Procedural Sedation

Sedation is a way of using drugs (sedatives) to make you feel relaxed and sleepy during a procedure, but you will wake up easily to respond to people in the room. Sedation is not general anesthesia.

What are the benefits?
  • It reduces anxiety and pain associated with the procedure.
  • It enables the physician to undertake the procedure easier.
  • It will result in partial or total loss of memory of the procedure.
The risks of intravenous sedation are minimal. There are risks that may occur: becoming too sleepy, being unconscious, depressed breathing, awareness or discomfort, aspiration, low blood pressure, and allergic reaction.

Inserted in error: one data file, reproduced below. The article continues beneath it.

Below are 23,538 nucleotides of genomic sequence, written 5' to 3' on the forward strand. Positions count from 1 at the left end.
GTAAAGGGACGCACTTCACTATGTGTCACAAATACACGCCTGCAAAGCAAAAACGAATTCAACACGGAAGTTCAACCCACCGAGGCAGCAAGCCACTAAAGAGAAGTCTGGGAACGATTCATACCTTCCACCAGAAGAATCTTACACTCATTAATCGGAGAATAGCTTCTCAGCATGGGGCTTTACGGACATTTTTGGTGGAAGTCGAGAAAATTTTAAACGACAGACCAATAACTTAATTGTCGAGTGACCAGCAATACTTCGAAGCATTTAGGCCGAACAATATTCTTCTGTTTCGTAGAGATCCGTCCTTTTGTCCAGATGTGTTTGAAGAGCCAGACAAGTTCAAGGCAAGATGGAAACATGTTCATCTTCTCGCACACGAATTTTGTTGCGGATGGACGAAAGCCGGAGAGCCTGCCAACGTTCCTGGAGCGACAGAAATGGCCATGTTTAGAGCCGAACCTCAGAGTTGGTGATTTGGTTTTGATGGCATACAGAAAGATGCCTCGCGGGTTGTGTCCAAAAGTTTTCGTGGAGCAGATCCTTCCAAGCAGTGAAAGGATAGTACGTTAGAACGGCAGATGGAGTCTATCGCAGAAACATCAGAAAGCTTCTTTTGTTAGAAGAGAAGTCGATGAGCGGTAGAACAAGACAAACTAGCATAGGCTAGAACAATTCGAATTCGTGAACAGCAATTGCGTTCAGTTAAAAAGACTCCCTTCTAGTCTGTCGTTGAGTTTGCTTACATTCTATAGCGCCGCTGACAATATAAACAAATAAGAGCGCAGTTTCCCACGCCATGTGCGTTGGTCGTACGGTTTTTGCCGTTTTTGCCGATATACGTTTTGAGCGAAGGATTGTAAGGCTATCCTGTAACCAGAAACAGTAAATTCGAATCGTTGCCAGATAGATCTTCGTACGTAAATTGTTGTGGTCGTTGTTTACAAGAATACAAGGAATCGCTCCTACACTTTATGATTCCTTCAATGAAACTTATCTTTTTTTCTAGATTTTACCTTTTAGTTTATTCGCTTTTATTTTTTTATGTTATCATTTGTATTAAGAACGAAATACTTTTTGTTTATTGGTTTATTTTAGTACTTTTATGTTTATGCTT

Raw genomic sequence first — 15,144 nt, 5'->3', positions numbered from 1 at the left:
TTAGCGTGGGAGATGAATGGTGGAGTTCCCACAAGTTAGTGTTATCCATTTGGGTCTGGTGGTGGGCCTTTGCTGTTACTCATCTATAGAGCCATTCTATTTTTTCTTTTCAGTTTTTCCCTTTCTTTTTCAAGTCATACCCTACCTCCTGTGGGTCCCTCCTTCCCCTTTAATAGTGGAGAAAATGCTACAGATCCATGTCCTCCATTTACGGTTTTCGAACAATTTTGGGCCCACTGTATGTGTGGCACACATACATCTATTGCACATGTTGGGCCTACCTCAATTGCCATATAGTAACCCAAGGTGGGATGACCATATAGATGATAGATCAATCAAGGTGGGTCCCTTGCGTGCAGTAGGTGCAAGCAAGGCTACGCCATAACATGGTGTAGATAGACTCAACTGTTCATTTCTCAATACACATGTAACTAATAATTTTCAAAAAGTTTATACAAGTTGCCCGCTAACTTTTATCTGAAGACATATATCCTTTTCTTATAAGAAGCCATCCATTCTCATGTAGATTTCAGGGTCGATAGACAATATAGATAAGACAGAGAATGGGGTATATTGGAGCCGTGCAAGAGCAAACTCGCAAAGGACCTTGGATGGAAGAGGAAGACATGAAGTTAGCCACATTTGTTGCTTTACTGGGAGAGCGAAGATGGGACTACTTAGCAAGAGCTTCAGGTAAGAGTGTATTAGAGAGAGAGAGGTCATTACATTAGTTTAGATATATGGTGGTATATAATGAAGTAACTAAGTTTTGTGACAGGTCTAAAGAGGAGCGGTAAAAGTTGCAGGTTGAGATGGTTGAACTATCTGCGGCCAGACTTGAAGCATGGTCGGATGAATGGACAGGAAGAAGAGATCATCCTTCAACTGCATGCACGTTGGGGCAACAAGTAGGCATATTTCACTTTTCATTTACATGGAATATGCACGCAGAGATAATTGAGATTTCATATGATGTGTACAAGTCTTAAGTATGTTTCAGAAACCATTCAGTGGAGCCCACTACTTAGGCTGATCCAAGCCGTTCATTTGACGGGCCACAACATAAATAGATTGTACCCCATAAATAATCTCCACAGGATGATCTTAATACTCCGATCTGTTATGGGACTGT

What if sedation is not used?
If the patient does not want sedation, they must discuss this with the doctor to understand the risks associated and other appropriate options.
  • No sedation
  • Local anesthetic alone
  • General anesthesia

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